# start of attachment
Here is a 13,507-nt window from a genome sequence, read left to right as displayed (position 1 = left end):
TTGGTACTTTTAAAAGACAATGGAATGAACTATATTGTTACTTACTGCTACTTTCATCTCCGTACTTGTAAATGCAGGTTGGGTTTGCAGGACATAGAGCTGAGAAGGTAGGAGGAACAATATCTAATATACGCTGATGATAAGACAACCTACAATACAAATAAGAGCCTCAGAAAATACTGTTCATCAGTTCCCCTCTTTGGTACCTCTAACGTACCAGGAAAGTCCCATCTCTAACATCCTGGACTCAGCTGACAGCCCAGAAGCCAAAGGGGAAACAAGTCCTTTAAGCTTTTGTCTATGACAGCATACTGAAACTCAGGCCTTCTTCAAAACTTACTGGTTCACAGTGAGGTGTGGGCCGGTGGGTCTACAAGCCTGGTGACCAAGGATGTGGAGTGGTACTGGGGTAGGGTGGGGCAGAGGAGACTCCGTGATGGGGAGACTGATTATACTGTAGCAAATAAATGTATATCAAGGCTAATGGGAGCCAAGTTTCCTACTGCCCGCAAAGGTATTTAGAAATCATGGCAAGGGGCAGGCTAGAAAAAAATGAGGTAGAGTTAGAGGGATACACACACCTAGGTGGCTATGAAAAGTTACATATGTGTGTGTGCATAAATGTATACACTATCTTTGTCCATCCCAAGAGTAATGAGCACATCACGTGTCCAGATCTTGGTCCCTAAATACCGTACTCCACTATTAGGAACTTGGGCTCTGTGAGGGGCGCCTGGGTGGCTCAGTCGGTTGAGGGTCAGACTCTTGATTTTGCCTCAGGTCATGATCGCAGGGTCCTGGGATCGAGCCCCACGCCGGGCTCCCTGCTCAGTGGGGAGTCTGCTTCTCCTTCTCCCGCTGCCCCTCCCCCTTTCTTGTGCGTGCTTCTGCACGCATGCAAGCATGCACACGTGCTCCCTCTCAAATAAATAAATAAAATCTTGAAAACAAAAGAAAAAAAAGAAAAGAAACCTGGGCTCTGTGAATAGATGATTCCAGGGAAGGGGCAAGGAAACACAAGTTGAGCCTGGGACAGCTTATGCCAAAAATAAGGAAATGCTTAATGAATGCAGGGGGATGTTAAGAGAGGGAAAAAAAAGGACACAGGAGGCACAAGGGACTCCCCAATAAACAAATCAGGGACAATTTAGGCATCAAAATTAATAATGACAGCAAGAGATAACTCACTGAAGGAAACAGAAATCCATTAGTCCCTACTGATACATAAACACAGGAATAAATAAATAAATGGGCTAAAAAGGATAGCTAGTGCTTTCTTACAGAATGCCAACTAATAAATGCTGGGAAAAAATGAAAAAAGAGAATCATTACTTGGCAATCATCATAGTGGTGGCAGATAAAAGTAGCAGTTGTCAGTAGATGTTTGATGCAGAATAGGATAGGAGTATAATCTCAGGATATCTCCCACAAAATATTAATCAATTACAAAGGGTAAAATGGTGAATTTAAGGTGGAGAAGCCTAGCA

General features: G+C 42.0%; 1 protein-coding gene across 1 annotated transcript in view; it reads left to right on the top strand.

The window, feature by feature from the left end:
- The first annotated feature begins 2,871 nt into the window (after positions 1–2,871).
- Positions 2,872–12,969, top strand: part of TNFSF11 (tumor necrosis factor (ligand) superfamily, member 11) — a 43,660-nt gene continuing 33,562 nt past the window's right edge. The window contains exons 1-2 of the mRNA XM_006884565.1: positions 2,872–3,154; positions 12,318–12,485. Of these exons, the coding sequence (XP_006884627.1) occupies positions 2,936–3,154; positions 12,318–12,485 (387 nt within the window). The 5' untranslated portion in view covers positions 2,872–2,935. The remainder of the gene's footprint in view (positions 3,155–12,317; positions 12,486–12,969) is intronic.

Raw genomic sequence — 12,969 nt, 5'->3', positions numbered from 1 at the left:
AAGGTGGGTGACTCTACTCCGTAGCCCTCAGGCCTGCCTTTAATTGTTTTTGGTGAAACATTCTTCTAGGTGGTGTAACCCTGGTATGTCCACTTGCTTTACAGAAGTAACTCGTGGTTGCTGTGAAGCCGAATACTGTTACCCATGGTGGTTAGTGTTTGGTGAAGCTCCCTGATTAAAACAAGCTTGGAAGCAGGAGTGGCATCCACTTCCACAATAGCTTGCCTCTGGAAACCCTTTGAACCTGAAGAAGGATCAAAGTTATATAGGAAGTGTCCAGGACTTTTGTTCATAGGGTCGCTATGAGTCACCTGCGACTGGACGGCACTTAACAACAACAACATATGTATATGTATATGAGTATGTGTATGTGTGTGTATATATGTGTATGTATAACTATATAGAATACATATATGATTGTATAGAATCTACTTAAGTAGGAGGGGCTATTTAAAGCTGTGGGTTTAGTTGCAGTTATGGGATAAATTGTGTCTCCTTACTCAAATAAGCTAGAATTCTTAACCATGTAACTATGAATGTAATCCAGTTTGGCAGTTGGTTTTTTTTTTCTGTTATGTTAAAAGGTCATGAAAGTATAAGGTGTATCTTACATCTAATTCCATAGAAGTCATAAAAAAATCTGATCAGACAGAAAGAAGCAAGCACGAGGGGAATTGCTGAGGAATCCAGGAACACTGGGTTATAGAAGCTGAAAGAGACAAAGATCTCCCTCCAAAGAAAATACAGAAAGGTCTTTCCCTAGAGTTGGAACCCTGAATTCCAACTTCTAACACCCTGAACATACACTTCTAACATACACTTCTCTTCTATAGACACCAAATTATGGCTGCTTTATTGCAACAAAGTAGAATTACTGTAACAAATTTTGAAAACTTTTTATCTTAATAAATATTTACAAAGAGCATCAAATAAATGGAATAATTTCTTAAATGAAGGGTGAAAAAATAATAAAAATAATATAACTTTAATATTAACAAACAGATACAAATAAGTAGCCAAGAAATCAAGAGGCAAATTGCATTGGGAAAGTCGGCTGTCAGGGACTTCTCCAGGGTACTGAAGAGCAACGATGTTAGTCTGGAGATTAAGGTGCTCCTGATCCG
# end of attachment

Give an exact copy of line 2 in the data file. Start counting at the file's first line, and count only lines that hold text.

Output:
TTGGTACTTTTAAAAGACAATGGAATGAACTATATTGTTACTTACTGCTACTTTCATCTCCGTACTTGTAAATGCAGGTTGGGTTTGCAGGACATAGAGCTGAGAAGGTAGGAGGAACAATATCTAATATACGCTGATGATAAGACAACCTACAATACAAATAAGAGCCTCAGAAAATACTGTTCATCAGTTCCCCTCTTTGGTACCTCTAACGTACCAGGAAAGTCCCATCTCTAACATCCTGGACTCAGCTGACAGCCCAGAAGCCAAAGGGGAAACAAGTCCTTTAAGCTTTTGTCTATGACAGCATACTGAAACTCAGGCCTTCTTCAAAACTTACTGGTTCACAGTGAGGTGTGGGCCGGTGGGTCTACAAGCCTGGTGACCAAGGATGTGGAGTGGTACTGGGGTAGGGTGGGGCAGAGGAGACTCCGTGATGGGGAGACTGATTATACTGTAGCAAATAAATGTATATCAAGGCTAATGGGAGCCAAGTTTCCTACTGCCCGCAAAGGTATTTAGAAATCATGGCAAGGGGCAGGCTAGAAAAAAATGAGGTAGAGTTAGAGGGATACACACACCTAGGTGGCTATGAAAAGTTACATATGTGTGTGTGCATAAATGTATACACTATCTTTGTCCATCCCAAGAGTAATGAGCACATCACGTGTCCAGATCTTGGTCCCTAAATACCGTACTCCACTATTAGGAACTTGGGCTCTGTGAGGGGCGCCTGGGTGGCTCAGTCGGTTGAGGGTCAGACTCTTGATTTTGCCTCAGGTCATGATCGCAGGGTCCTGGGATCGAGCCCCACGCCGGGCTCCCTGCTCAGTGGGGAGTCTGCTTCTCCTTCTCCCGCTGCCCCTCCCCCTTTCTTGTGCGTGCTTCTGCACGCATGCAAGCATGCACACGTGCTCCCTCTCAAATAAATAAATAAAATCTTGAAAACAAAAGAAAAAAAAGAAAAGAAACCTGGGCTCTGTGAATAGATGATTCCAGGGAAGGGGCAAGGAAACACAAGTTGAGCCTGGGACAGCTTATGCCAAAAATAAGGAAATGCTTAATGAATGCAGGGGGATGTTAAGAGAGGGAAAAAAAAGGACACAGGAGGCACAAGGGACTCCCCAATAAACAAATCAGGGACAATTTAGGCATCAAAATTAATAATGACAGCAAGAGATAACTCACTGAAGGAAACAGAAATCCATTAGTCCCTACTGATACATAAACACAGGAATAAATAAATAAATGGGCTAAAAAGGATAGCTAGTGCTTTCTTACAGAATGCCAACTAATAAATGCTGGGAAAAAATGAAAAAAGAGAATCATTACTTGGCAATCATCATAGTGGTGGCAGATAAAAGTAGCAGTTGTCAGTAGATGTTTGATGCAGAATAGGATAGGAGTATAATCTCAGGATATCTCCCACAAAATATTAATCAATTACAAAGGGTAAAATGGTGAATTTAAGGTGGAGAAGCCTAGCA